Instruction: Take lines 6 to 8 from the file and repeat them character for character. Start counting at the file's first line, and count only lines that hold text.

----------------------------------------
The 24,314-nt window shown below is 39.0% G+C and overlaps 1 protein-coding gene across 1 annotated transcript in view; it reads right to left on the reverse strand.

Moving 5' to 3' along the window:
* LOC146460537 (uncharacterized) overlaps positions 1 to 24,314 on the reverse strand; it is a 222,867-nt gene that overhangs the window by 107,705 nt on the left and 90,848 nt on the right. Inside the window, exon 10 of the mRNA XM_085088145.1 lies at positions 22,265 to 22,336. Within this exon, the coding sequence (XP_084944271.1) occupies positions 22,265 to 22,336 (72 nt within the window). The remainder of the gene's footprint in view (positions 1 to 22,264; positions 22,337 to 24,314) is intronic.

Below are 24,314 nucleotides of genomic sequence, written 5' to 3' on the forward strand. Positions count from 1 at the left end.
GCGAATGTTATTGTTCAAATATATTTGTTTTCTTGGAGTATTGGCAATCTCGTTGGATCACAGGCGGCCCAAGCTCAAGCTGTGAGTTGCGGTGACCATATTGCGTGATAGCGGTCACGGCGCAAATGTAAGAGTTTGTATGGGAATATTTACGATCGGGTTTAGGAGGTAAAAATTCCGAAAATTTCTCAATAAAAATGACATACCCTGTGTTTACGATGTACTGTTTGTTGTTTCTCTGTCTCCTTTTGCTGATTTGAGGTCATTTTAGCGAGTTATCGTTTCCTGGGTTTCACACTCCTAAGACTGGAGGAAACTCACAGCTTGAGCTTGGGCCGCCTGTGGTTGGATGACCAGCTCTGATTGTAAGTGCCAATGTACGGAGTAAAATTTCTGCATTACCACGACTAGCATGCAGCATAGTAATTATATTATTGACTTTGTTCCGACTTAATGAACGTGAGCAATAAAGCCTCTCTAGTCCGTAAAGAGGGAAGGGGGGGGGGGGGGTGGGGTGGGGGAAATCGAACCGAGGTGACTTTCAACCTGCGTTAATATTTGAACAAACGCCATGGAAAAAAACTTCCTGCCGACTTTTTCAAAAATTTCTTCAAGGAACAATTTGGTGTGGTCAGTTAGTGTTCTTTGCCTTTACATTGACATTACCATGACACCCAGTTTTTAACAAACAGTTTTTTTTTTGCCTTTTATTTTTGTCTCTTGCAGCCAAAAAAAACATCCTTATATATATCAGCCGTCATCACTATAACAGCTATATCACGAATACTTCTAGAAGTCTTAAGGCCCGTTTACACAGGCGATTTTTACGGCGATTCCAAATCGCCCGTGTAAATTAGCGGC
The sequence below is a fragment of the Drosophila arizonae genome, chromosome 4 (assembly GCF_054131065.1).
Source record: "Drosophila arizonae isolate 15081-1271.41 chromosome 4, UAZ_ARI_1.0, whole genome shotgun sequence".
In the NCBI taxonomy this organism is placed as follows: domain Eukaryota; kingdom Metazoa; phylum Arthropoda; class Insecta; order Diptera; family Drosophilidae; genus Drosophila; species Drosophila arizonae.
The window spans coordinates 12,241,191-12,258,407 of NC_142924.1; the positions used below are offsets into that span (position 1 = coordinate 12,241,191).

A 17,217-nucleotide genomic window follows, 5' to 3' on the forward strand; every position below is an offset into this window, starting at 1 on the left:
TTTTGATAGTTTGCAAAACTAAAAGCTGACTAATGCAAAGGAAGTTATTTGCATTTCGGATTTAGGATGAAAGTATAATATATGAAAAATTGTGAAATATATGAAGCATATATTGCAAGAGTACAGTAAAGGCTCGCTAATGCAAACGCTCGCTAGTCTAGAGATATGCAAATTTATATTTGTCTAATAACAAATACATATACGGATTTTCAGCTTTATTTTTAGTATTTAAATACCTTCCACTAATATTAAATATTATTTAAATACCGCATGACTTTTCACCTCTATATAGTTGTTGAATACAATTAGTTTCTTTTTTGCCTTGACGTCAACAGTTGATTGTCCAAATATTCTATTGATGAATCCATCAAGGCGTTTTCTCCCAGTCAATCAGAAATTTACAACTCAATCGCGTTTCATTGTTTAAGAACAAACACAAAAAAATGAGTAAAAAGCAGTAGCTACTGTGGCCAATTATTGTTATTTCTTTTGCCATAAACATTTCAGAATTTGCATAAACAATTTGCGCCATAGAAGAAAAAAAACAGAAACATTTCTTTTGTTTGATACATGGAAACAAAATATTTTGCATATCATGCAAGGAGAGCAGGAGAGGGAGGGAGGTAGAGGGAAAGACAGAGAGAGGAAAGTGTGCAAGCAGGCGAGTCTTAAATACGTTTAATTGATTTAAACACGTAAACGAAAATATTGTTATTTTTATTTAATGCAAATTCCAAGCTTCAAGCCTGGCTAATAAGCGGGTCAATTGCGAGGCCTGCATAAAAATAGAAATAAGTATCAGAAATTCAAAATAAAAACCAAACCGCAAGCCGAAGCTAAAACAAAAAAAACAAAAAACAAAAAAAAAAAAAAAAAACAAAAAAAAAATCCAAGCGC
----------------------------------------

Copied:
The sequence below is a fragment of the Drosophila arizonae genome, chromosome 4 (assembly GCF_054131065.1).
Source record: "Drosophila arizonae isolate 15081-1271.41 chromosome 4, UAZ_ARI_1.0, whole genome shotgun sequence".
In the NCBI taxonomy this organism is placed as follows: domain Eukaryota; kingdom Metazoa; phylum Arthropoda; class Insecta; order Diptera; family Drosophilidae; genus Drosophila; species Drosophila arizonae.